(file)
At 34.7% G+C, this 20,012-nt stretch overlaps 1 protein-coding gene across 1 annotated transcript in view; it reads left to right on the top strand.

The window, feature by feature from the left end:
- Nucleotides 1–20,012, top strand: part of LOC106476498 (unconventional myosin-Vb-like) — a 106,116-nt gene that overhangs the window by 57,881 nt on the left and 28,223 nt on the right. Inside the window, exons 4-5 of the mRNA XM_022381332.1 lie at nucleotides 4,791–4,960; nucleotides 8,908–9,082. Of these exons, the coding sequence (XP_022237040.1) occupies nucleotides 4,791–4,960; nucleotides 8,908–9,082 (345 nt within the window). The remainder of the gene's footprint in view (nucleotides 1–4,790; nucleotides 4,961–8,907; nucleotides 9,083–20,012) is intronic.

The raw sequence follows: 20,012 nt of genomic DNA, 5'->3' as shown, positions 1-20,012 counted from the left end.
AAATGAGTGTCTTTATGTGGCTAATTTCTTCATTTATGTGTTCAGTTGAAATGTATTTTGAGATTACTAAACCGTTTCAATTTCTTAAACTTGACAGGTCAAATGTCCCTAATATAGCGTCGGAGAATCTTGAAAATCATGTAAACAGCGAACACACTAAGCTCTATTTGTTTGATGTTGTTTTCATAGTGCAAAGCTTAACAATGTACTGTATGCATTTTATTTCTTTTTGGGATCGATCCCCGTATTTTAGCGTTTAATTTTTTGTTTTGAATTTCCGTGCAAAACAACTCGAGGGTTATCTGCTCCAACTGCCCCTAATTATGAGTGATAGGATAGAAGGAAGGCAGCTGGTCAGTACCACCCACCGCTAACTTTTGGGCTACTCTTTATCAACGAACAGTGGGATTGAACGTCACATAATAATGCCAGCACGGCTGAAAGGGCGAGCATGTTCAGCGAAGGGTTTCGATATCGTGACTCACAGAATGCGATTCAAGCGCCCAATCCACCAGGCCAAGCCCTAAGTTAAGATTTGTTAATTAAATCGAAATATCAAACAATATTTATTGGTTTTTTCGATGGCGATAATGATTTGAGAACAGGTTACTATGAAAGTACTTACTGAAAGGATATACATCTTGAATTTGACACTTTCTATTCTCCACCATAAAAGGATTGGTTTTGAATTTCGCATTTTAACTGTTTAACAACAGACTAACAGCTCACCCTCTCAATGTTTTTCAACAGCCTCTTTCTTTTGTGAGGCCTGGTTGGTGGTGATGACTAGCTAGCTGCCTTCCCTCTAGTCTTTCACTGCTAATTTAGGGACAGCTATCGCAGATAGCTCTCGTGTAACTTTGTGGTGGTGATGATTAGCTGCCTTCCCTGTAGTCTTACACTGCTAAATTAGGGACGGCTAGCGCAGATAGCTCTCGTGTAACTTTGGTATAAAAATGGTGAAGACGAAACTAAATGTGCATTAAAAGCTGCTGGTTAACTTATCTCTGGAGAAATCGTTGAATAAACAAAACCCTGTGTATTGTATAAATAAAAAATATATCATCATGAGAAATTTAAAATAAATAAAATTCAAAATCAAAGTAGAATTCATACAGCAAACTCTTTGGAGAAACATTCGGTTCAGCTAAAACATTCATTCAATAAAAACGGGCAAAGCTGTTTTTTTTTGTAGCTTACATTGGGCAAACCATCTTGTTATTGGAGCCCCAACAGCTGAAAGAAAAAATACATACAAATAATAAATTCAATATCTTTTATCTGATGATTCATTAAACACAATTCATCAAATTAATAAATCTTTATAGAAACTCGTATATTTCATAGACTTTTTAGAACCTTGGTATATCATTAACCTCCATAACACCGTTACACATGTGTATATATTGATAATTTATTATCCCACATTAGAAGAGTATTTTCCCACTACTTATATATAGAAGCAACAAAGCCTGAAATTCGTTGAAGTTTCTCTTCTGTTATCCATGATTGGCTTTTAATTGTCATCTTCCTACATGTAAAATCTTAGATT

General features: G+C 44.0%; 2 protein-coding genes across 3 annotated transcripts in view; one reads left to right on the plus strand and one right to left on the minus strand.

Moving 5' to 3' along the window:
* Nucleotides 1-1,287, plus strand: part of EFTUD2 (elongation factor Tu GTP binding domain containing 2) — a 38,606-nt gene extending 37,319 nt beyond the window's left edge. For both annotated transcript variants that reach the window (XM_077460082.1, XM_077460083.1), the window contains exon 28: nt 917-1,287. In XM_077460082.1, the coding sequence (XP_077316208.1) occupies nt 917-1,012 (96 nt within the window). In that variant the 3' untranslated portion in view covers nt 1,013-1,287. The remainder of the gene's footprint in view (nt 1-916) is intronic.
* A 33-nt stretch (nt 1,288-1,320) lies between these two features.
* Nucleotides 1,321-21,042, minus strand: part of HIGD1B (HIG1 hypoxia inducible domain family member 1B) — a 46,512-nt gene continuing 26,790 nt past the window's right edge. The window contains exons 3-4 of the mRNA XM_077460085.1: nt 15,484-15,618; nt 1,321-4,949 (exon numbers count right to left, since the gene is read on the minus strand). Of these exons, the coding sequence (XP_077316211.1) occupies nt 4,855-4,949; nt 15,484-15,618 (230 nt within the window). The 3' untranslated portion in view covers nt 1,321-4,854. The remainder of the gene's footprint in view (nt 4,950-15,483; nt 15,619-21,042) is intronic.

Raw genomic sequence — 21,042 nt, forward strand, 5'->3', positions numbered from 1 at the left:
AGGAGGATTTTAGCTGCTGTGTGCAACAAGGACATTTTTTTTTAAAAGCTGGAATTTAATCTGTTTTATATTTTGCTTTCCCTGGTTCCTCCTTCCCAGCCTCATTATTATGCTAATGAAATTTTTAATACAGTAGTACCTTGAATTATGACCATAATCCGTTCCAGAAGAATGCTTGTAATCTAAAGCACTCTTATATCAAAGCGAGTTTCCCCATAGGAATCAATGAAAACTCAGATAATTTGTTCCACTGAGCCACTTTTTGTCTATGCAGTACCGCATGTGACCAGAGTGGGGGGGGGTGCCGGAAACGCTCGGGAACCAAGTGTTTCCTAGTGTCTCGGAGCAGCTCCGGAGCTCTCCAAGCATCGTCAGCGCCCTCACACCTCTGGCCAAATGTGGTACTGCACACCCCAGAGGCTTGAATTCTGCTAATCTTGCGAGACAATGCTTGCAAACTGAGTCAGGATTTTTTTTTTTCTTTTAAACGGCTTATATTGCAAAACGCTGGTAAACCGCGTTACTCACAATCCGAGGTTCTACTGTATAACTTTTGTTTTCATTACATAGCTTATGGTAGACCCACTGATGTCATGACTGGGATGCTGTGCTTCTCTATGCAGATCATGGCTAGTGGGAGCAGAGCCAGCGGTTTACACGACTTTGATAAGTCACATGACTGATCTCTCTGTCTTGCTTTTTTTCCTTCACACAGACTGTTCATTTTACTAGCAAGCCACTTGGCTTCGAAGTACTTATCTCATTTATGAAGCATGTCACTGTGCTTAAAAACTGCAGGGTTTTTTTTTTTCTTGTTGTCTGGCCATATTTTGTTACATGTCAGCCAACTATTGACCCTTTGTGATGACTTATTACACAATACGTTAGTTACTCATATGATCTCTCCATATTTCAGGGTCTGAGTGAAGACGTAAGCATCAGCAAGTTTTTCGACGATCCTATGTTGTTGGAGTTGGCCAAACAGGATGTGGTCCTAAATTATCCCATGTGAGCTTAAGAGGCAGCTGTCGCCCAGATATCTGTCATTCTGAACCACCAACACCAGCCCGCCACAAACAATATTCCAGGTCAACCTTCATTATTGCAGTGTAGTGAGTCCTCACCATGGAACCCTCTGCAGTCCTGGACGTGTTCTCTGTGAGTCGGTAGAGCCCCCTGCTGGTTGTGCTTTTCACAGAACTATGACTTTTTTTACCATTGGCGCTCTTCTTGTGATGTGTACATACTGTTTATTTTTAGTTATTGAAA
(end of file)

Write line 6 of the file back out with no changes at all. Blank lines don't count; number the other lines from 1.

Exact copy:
General features: G+C 44.0%; 2 protein-coding genes across 3 annotated transcripts in view; one reads left to right on the plus strand and one right to left on the minus strand.